Hot on the heels of its first release on DVD just two years ago, The pop culture staple Footloose is back with a special edition! Is this feature-length 1984 MTV video worthy of another purchase?
Does anyone not know the story of Footloose? Well, in case you don't, here goes: a city boy moves to a small town where pop music and dancing have been outlawed for being harbingers of evil. While rebelliously taking on the whole town to change that law, city boy dances, gets into fights, and falls in love with the daughter of the town reverend…the biggest proponent of the banning law. There is even a Ray Bradbury-esque book burning scene!
I remember when this movie came out in 1984, I—along with my high school friends—couldn't wait to see it in the theater, and after the end credits rolled, we left the theater dancing and singing all the way home. (I know, that's so faggy…but I don't care. I embrace my fagginess).
And that's, I think, a big part of the draw of movies like Footloose. You had to be there, and you had to be a certain age to really understand how awesome they are. It's still a fun movie, and I get all nostalgic when I watch it. I'll admit it's not the masterpiece I once thought, yet it's one of those movies you could see over and over again. It's cute, it's got some charm, and it's a little over the top. And naturally, it is a huge part of 80s history, when every movie had a kick ass, ready for MTV soundtrack that sometimes outperformed box office numbers.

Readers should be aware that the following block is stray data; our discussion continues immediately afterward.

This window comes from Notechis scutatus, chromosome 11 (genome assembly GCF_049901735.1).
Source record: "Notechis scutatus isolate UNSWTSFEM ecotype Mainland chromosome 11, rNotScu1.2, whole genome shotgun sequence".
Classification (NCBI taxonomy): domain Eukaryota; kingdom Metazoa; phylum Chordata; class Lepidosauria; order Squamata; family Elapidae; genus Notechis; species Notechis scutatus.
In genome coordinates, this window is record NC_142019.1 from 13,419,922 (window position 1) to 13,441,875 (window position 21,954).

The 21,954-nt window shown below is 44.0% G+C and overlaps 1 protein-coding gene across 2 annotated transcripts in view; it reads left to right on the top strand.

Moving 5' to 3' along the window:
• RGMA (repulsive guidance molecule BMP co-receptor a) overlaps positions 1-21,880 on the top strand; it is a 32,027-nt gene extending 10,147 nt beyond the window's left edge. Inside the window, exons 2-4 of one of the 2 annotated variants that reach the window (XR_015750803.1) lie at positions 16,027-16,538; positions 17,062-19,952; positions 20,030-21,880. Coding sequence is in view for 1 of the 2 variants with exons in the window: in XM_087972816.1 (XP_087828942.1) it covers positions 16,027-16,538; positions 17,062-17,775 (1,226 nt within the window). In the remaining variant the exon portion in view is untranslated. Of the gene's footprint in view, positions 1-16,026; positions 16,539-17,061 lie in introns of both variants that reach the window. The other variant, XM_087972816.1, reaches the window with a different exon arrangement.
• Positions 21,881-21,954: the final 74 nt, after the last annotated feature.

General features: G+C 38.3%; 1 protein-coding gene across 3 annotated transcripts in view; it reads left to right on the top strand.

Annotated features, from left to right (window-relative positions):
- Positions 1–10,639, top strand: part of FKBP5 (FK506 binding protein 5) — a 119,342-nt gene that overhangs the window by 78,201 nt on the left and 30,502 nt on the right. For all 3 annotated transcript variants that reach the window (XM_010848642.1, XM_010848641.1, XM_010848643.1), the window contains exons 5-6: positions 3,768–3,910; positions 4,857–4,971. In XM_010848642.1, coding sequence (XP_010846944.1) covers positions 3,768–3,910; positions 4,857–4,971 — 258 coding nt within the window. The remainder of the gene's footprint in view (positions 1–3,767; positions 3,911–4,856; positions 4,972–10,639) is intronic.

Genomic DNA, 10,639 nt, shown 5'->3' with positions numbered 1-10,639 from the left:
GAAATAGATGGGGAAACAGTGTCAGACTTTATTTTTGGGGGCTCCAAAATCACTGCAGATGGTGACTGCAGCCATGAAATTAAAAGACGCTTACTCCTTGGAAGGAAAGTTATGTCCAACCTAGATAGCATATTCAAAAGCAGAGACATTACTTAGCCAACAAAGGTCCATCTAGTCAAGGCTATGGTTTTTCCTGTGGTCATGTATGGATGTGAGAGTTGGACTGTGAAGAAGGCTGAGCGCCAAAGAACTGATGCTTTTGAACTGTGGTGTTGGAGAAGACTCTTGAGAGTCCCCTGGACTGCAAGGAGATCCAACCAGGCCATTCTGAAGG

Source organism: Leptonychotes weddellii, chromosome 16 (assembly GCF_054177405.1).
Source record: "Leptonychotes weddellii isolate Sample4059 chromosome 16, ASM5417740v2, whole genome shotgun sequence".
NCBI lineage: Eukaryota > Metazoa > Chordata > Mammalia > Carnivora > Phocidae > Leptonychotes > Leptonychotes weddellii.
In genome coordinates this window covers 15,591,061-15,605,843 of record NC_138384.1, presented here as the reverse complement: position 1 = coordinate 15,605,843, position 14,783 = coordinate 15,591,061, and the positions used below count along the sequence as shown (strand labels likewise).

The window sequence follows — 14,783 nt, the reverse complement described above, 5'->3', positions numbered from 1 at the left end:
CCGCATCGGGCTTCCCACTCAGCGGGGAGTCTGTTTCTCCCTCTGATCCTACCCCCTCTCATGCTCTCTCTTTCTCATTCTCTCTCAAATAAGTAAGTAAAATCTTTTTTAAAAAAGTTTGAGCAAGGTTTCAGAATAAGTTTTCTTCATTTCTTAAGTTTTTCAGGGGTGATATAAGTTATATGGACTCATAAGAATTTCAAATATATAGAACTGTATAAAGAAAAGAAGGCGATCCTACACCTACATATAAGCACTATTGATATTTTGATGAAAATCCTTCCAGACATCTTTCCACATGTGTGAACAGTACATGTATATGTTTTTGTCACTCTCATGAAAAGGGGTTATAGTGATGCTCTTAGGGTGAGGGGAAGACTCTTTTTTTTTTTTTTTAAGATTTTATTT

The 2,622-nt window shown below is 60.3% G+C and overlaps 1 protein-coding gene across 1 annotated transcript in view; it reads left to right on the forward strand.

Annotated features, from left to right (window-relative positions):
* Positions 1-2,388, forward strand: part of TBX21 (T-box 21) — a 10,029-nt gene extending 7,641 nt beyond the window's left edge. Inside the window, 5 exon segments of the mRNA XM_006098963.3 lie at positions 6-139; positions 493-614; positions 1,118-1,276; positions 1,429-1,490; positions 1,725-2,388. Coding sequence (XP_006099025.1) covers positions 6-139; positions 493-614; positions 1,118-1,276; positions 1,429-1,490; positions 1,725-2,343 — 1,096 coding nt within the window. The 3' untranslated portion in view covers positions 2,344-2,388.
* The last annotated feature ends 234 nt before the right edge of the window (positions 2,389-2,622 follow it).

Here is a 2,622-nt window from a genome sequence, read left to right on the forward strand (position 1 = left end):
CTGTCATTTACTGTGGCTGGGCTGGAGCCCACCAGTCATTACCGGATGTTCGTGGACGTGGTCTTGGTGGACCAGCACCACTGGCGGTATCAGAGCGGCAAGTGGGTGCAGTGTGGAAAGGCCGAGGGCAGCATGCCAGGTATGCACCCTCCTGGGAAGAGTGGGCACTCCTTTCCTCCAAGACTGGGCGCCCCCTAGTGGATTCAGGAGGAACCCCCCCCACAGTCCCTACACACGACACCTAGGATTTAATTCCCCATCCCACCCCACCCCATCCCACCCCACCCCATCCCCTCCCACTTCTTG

What makes this movie so consumable is its predictability. You watch, you enjoy the music, you wait for that moment in the end when you know Kevin Bacon (perfectly cast as the city boy) is going to save the day and free the small town from its oppression—and do it with a great big dance number!
John Lithgow is Kevin's archenemy, the reverend. His first appearance in the movie has him on the pulpit preaching, and my immediate thought was "Wow! He's totally Dick from 3rd Rock from the Sun!" But, that's John Lithgow. He has that 'on the verge of an A.D.D. attack' aura about him. Sure, his sin-hating reverend act seems extreme, but there really are people like that, and he never takes it so far that you think him inhuman. And Dianne Wiest as his wife is perfectly subtle as his often silent, but outspoken when she needs to be wife.
The remainder of the cast is a who's who of the early 80s. Lori Singer as the reverend's daughter probably left the TV series Fame after just one season to be in this movie, her star moment in the theaters. Sarah Jessica Parker looks like she ran directly from the set of Square Pegs to film her scenes in this movie. And Chris Penn was thin, cute, funny, and just about to come nowhere close to capturing the cult status of a burnout that his brother did in Fast Times, with a frighteningly similar role in the sort of unspoken sequel The Wild Life.